While there is extensive research documenting the benefits of breastfeeding for babies, a new study published in the Journal of the American Heart Association indicates that the practice may lessen a mother’s risk of heart disease and stroke. Moreover, researchers found that a mother’s risk of cardiovascular disease further decreased with each additional 6 months of breastfeeding. Previous studies have suggested that women who breastfeed may experience short-term reductions in blood pressure, cholesterol, and weight loss, which likely benefit cardiovascular health.

The study, conducted in China, analyzed data from 289,754 Chinese women who were free of cardiovascular disease at the study’s baseline; almost all participants had children. The study required the women to provide information surrounding reproductive history, including whether or not they had breastfed children and the duration of breastfeeding.

The researchers assessed the incidence of heart disease and stroke among the women over an eight year follow-up, ultimately finding that women who had breastfed children were at a 9% lower risk of heart disease and an 8% lower risk of stroke, compared to those who had not breastfed. When looking at the results by breastfeeding duration, results revealed that women who had breastfed children for 2 years or longer were 18 percent less likely to develop heart disease and 17% less likely to have a stroke. For every 6 additional months of breastfeeding, risks of heart disease and stroke were respectively reduced by 4% and 3%.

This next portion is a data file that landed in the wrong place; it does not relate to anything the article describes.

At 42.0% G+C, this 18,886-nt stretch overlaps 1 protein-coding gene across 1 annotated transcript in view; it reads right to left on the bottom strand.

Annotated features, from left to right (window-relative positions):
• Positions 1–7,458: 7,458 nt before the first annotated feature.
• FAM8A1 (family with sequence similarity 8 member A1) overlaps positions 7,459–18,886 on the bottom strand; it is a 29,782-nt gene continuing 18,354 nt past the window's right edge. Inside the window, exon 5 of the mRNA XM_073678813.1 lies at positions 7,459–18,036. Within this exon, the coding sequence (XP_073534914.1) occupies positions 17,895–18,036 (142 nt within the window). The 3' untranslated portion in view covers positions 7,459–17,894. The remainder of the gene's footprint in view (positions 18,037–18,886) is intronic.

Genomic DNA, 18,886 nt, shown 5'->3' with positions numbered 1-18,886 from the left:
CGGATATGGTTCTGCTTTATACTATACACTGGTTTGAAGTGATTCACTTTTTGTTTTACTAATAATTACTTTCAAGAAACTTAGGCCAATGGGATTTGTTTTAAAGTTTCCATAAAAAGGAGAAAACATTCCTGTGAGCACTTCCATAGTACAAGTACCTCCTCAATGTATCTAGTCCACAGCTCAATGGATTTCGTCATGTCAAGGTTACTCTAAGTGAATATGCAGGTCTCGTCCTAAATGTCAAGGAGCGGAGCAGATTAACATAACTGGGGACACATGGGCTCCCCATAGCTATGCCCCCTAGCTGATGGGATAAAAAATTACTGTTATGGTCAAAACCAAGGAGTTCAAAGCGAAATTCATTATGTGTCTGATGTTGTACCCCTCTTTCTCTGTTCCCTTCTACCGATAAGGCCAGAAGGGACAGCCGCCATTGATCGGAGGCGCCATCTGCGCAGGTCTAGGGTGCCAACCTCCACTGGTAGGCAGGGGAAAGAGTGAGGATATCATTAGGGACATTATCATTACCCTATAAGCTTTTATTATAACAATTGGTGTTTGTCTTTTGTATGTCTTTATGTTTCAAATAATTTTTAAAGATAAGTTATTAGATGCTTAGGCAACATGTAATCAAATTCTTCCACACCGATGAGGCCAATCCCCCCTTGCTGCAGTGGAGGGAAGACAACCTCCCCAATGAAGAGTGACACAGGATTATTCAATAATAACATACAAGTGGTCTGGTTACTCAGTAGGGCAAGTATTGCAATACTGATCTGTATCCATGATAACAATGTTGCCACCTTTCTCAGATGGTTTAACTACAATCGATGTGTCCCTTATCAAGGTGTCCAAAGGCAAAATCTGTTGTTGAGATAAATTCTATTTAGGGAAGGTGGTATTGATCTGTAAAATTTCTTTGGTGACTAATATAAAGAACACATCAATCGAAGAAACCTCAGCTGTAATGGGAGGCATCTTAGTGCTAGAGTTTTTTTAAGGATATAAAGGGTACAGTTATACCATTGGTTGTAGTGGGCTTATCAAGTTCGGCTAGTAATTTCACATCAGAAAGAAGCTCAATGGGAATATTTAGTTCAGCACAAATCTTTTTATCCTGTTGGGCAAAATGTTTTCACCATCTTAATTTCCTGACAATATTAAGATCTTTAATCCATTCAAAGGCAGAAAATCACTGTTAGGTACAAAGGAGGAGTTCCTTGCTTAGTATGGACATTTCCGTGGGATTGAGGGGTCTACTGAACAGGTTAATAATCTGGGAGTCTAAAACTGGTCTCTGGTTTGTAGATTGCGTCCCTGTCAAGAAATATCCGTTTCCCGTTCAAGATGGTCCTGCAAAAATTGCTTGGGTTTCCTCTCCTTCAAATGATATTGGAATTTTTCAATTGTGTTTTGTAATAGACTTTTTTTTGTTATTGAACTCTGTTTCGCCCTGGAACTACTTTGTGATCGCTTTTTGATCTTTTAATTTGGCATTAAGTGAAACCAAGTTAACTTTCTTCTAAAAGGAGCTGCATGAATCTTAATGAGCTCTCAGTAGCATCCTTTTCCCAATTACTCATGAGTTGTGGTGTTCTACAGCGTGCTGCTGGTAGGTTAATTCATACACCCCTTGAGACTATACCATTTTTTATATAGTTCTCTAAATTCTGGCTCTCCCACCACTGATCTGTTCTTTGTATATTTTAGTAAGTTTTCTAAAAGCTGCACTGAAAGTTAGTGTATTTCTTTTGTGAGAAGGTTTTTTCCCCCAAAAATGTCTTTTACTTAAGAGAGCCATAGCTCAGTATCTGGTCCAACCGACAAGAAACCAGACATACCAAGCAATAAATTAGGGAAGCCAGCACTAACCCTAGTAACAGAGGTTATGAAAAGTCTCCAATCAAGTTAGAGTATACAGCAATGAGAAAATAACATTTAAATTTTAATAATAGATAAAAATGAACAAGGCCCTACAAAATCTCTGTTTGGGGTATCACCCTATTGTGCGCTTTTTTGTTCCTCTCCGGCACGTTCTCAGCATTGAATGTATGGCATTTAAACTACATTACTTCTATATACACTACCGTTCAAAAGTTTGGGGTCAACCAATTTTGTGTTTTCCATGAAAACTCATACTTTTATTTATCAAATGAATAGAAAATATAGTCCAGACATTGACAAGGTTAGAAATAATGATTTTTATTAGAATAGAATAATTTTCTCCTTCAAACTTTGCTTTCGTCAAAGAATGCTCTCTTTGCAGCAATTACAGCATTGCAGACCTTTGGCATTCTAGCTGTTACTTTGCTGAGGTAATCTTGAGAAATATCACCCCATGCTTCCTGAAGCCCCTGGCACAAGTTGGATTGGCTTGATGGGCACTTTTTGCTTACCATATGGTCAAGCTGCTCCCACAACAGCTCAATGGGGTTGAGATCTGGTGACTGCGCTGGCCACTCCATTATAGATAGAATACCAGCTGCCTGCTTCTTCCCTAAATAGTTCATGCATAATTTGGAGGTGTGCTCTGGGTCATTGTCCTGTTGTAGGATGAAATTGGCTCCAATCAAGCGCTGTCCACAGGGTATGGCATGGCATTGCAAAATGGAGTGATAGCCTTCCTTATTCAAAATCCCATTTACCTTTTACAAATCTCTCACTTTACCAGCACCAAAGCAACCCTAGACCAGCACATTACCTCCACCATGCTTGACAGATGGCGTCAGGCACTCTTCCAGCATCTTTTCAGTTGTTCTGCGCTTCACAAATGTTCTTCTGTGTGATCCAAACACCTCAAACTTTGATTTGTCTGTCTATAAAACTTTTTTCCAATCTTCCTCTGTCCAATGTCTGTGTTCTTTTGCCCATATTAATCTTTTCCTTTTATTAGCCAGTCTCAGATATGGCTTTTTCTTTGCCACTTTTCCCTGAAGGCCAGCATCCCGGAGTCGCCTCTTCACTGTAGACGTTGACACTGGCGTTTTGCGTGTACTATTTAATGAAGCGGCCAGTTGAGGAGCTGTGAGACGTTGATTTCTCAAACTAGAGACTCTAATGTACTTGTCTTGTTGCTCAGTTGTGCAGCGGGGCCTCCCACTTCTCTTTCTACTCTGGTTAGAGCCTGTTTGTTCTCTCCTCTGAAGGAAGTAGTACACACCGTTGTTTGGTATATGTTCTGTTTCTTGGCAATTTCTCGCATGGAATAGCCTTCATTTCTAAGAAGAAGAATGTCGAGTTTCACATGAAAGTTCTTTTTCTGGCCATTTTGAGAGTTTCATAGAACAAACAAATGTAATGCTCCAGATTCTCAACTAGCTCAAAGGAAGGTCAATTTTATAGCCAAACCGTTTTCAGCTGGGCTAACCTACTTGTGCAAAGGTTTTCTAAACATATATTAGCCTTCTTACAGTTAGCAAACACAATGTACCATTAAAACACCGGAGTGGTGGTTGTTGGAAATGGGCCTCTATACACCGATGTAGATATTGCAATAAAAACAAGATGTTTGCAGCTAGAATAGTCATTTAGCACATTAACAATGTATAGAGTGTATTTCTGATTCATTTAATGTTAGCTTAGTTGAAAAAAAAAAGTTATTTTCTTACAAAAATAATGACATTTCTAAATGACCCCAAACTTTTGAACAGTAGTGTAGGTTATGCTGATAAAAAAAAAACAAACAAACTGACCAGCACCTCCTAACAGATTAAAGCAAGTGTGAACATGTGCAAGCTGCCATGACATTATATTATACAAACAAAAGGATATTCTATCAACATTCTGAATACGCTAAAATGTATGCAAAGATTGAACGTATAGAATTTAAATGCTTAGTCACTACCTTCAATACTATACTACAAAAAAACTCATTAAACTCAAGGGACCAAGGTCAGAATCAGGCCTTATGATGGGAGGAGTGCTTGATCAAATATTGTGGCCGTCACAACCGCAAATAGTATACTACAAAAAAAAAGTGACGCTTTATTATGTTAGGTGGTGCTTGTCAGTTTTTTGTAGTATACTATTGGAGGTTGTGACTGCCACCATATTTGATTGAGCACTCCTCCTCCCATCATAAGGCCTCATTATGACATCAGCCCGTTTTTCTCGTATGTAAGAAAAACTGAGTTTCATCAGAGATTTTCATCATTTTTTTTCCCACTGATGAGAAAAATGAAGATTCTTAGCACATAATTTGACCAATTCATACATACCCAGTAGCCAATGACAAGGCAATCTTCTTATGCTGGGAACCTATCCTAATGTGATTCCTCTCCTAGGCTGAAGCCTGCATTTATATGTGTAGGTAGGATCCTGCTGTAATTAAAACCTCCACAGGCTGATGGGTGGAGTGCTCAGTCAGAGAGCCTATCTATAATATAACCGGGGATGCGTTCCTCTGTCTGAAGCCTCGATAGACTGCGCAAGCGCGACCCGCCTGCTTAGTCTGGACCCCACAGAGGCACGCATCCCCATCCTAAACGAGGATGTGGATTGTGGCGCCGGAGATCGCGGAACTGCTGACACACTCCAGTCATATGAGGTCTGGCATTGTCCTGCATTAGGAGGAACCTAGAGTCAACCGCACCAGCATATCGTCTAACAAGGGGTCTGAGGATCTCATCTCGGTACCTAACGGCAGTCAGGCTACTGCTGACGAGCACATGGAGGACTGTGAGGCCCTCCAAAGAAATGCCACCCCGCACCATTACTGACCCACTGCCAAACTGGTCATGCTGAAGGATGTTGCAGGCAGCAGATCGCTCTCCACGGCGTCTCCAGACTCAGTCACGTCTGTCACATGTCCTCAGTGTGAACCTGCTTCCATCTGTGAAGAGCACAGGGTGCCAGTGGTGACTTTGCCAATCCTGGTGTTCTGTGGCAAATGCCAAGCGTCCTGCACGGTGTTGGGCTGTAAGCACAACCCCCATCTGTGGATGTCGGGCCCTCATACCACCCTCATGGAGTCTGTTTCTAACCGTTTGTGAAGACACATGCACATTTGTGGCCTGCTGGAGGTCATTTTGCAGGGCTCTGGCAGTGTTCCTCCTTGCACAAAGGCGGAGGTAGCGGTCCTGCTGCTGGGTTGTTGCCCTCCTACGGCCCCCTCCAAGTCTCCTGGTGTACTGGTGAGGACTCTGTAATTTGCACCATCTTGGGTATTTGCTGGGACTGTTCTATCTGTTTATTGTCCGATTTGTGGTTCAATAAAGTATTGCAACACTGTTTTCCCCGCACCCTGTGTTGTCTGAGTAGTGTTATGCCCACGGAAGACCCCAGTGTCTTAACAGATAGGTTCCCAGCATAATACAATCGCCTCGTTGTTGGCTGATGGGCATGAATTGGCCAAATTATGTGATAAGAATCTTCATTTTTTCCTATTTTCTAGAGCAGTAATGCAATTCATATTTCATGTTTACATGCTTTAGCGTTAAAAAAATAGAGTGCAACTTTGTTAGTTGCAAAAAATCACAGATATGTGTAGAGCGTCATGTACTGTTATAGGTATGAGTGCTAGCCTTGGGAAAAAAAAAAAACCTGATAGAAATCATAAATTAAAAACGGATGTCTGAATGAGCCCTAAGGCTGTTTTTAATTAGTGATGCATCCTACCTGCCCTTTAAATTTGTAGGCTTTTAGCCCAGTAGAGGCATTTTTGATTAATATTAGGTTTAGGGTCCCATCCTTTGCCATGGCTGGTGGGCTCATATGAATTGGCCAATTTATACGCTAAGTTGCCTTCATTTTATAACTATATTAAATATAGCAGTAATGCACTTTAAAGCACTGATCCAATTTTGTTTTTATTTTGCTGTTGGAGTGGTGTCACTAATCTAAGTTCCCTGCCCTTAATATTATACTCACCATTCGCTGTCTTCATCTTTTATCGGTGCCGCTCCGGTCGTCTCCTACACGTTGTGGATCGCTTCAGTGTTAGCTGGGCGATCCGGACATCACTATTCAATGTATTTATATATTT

Heart disease is the leading cause of death for both men and women in the United States; statistics from the Centers for Disease Control and Prevention report that approximately 610,000 people die from heart disease each year, accounting for 1 in every 4 deaths. Likewise, stroke is one of the country’s leading causes of disability: there are more than 795,000 people in the U.S. who have a stroke annually.

Senior author Zhengming Chen of the University of Oxford states that “the findings should encourage more widespread breast-feeding for the benefit of the mother as well as the child.”

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